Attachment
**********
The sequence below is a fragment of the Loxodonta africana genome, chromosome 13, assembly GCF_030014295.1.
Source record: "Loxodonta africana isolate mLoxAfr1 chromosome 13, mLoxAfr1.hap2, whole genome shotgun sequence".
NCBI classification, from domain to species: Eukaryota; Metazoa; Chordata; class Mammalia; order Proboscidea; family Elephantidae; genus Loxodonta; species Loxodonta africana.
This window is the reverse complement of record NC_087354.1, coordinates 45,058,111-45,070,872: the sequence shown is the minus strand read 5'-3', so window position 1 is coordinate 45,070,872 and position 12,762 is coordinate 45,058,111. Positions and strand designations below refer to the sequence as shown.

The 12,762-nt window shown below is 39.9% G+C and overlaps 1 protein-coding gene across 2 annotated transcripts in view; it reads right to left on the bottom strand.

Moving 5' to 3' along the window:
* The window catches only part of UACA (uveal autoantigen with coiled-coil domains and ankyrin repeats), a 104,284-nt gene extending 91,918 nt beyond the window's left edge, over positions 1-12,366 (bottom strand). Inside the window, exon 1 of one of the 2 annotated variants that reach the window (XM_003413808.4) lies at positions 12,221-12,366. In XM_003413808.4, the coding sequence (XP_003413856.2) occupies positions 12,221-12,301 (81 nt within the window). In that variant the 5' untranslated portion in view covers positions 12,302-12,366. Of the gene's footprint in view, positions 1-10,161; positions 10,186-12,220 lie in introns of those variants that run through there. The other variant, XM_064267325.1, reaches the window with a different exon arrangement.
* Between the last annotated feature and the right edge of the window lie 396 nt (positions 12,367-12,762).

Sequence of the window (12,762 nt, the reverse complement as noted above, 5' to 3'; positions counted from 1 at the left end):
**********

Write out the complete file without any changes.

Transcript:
The sequence below is a fragment of the Loxodonta africana genome, chromosome 13, assembly GCF_030014295.1.
Source record: "Loxodonta africana isolate mLoxAfr1 chromosome 13, mLoxAfr1.hap2, whole genome shotgun sequence".
NCBI classification, from domain to species: Eukaryota; Metazoa; Chordata; class Mammalia; order Proboscidea; family Elephantidae; genus Loxodonta; species Loxodonta africana.
This window is the reverse complement of record NC_087354.1, coordinates 45,058,111-45,070,872: the sequence shown is the minus strand read 5'-3', so window position 1 is coordinate 45,070,872 and position 12,762 is coordinate 45,058,111. Positions and strand designations below refer to the sequence as shown.

The 12,762-nt window shown below is 39.9% G+C and overlaps 1 protein-coding gene across 2 annotated transcripts in view; it reads right to left on the bottom strand.

Moving 5' to 3' along the window:
* The window catches only part of UACA (uveal autoantigen with coiled-coil domains and ankyrin repeats), a 104,284-nt gene extending 91,918 nt beyond the window's left edge, over positions 1-12,366 (bottom strand). Inside the window, exon 1 of one of the 2 annotated variants that reach the window (XM_003413808.4) lies at positions 12,221-12,366. In XM_003413808.4, the coding sequence (XP_003413856.2) occupies positions 12,221-12,301 (81 nt within the window). In that variant the 5' untranslated portion in view covers positions 12,302-12,366. Of the gene's footprint in view, positions 1-10,161; positions 10,186-12,220 lie in introns of those variants that run through there. The other variant, XM_064267325.1, reaches the window with a different exon arrangement.
* Between the last annotated feature and the right edge of the window lie 396 nt (positions 12,367-12,762).

Sequence of the window (12,762 nt, the reverse complement as noted above, 5' to 3'; positions counted from 1 at the left end):